The history of menstruation


Even though I’m not denying that there are still various stigmas around this natural process (which also seem to have been frozen over time since the Roman Empire), I wanted to dedicate a few lines to this evolutionary change and the women who faced it for more than half of our history on the planet.

Although there is not much information about feminine hygiene methods in ancient times, the first medical records date back to 460-370 BC, in classical Greece. These were written by Hippocrates, who was a renowned thinker who is credited with the title of the father of modern medicine, even today. It was he who initially spoke about the bleeding period of women, in his book Corpus hippocraticum, which brought together various analytical writings on ‘women’s diseases’.

Hippocrates considered that menstrual blood was the product of the waste of female body fluids. This theory was developed from a conception that the woman was “defective” and imperfect, since her basal temperature was very high and the interior of the body was extremely humid. This was subsequently the reason why the body urgently needed to excrete its blood. Likewise, the medical treatments and care for this ‘disease’ was to get pregnant and / or marry in order to control it.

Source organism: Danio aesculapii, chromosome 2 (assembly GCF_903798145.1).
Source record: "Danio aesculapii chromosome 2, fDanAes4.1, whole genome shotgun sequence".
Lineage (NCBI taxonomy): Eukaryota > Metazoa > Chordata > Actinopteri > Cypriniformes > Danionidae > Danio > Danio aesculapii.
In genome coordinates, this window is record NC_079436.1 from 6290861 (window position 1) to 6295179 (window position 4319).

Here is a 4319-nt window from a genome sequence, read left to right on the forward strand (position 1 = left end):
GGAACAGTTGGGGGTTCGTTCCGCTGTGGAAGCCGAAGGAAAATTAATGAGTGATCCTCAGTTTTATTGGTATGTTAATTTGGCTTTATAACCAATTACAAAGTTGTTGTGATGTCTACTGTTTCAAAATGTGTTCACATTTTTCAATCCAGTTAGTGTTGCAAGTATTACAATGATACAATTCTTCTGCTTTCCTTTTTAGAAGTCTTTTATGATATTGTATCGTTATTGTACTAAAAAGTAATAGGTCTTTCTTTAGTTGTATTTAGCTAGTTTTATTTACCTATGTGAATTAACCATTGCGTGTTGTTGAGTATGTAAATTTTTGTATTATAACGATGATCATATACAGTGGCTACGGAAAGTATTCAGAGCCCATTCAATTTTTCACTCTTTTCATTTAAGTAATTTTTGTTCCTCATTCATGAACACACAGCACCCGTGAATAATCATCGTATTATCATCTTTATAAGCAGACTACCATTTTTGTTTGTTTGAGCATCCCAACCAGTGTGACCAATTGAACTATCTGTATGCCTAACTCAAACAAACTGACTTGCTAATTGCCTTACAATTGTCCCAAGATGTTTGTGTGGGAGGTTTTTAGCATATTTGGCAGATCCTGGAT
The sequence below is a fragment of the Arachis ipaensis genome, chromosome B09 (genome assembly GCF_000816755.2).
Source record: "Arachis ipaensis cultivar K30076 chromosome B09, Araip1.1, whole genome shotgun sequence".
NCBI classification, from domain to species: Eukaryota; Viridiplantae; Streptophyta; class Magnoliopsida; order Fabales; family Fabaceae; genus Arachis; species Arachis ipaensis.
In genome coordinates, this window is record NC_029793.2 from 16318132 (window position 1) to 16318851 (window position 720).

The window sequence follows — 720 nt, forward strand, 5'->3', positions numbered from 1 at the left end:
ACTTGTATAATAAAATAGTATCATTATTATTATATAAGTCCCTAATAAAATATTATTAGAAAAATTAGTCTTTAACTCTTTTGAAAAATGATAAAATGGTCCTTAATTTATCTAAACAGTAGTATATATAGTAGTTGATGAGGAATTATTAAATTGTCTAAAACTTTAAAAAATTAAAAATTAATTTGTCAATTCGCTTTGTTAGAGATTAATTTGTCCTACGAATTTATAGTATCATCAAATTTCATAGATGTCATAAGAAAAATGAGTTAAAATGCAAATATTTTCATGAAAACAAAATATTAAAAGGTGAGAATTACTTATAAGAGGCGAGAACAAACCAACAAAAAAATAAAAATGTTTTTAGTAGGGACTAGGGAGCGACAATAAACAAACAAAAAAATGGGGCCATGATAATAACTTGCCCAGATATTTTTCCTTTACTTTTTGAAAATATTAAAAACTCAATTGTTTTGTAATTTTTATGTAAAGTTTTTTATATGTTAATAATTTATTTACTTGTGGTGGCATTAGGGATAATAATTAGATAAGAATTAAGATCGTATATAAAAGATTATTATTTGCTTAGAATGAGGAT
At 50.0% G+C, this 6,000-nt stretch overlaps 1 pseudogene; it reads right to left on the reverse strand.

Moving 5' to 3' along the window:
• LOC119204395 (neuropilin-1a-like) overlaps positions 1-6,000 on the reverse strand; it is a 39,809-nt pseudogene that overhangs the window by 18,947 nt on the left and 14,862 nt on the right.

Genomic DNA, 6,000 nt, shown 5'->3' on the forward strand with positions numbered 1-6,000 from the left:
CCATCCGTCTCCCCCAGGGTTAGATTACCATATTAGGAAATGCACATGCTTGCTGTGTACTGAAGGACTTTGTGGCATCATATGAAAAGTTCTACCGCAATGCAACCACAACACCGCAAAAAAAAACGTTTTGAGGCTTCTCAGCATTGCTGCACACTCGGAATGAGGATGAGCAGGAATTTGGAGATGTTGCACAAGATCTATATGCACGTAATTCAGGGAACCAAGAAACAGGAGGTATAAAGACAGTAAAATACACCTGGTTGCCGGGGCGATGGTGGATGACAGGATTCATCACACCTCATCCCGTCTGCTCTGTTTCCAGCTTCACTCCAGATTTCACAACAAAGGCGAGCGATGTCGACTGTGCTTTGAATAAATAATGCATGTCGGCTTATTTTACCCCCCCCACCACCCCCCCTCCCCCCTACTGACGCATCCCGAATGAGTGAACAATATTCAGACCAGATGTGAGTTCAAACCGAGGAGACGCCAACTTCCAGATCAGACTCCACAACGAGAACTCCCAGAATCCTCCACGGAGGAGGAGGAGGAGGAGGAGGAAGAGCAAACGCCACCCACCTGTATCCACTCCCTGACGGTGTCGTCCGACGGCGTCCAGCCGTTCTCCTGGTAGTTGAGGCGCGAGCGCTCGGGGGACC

Although this may seem unusual and even unheard of, the vision of the Greek people was still somewhat that of the researcher who ventures to draw conclusions, but is still very far from the final result. On the contrary, in the Roman Empire dangerous motives were attributed to menstruation. Pliny the Elder published a book called Naturalis historia, where he said that nothing was more powerful than menstrual blood, for both good and bad. He also promoted the idea that women could not see anyone for a couple of days as she could ruin farm fields, abort animals, turn wine into vinegar and other ailments. Likewise, this idea was replicated in different cultures and religions, such as Judaism or Hinduism, to the point of segregating and rejecting women even when they were not menstruating.

This generated a complex and conflicted relationship between the woman and her own body, but how not to have it? This thought lasted for many years, since menstruation and its reasons began to be studied in a more scientific way until the 19th century. In the next part of this article, we will talk about the etymology of this word and the new look that began to be seen in front of it.